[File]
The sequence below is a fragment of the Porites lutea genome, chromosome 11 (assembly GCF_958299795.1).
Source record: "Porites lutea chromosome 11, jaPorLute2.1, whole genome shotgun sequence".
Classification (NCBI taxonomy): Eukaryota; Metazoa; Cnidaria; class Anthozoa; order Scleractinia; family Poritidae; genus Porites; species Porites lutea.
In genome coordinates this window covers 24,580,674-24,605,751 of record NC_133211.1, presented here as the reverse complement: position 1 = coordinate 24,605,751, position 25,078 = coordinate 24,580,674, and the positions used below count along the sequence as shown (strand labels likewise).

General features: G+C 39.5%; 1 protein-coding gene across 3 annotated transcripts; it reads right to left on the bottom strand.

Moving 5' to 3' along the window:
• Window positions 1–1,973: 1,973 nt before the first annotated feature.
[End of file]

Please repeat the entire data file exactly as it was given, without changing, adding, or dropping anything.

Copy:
The sequence below is a fragment of the Porites lutea genome, chromosome 11 (assembly GCF_958299795.1).
Source record: "Porites lutea chromosome 11, jaPorLute2.1, whole genome shotgun sequence".
Classification (NCBI taxonomy): Eukaryota; Metazoa; Cnidaria; class Anthozoa; order Scleractinia; family Poritidae; genus Porites; species Porites lutea.
In genome coordinates this window covers 24,580,674-24,605,751 of record NC_133211.1, presented here as the reverse complement: position 1 = coordinate 24,605,751, position 25,078 = coordinate 24,580,674, and the positions used below count along the sequence as shown (strand labels likewise).

General features: G+C 39.5%; 1 protein-coding gene across 3 annotated transcripts; it reads right to left on the bottom strand.

Moving 5' to 3' along the window:
• Window positions 1–1,973: 1,973 nt before the first annotated feature.